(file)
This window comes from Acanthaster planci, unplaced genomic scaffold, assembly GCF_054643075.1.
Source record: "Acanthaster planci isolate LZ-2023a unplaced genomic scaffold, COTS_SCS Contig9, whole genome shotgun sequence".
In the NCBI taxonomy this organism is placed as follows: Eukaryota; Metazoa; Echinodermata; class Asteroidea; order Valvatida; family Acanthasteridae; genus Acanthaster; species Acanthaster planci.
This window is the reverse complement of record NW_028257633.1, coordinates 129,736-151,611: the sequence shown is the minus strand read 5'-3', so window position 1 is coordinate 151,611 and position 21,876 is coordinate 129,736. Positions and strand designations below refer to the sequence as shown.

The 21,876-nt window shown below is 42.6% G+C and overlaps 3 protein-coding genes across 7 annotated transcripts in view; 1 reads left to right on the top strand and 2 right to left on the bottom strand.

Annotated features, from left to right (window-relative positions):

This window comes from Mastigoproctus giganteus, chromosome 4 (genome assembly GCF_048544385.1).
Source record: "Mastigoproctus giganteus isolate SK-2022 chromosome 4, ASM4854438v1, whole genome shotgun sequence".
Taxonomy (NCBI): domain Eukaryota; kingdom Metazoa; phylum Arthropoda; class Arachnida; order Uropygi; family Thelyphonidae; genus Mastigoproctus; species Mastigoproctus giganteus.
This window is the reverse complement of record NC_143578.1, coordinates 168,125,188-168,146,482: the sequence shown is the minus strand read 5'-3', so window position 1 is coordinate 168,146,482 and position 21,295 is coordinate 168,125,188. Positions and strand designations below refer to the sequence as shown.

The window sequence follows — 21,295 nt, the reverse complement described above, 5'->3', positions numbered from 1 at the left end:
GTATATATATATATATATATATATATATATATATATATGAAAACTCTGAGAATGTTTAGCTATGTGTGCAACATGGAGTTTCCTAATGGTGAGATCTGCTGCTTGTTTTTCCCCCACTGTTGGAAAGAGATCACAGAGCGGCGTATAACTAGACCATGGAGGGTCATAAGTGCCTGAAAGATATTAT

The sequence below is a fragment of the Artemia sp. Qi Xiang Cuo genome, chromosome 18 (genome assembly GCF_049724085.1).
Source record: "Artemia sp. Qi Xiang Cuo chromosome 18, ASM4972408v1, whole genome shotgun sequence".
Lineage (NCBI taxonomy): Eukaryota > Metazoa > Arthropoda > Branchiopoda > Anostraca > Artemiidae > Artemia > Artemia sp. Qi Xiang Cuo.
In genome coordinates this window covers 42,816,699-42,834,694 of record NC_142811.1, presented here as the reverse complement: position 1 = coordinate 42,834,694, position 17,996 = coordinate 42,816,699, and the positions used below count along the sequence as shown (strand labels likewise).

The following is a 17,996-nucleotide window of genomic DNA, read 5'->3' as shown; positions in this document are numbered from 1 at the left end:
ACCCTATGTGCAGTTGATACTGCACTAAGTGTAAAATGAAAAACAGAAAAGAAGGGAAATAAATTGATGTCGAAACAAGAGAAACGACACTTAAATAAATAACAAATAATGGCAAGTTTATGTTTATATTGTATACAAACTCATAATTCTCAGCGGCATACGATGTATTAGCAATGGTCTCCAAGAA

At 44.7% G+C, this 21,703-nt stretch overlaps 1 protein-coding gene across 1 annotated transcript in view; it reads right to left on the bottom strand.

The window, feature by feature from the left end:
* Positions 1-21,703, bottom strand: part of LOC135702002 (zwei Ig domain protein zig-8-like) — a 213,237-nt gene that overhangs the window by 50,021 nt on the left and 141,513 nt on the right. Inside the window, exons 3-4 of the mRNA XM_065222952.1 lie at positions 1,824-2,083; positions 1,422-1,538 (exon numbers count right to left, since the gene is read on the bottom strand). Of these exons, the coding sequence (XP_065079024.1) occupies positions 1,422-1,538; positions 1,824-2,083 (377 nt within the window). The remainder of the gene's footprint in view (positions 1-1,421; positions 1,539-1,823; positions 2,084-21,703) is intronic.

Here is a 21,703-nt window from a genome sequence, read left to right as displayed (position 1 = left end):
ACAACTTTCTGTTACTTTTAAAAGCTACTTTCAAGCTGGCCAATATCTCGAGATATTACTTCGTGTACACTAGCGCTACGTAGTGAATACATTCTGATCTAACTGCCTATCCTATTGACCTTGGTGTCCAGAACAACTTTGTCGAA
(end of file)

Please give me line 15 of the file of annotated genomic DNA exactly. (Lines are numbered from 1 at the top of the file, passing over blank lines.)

Lineage (NCBI taxonomy): Eukaryota > Metazoa > Arthropoda > Branchiopoda > Anostraca > Artemiidae > Artemia > Artemia sp. Qi Xiang Cuo.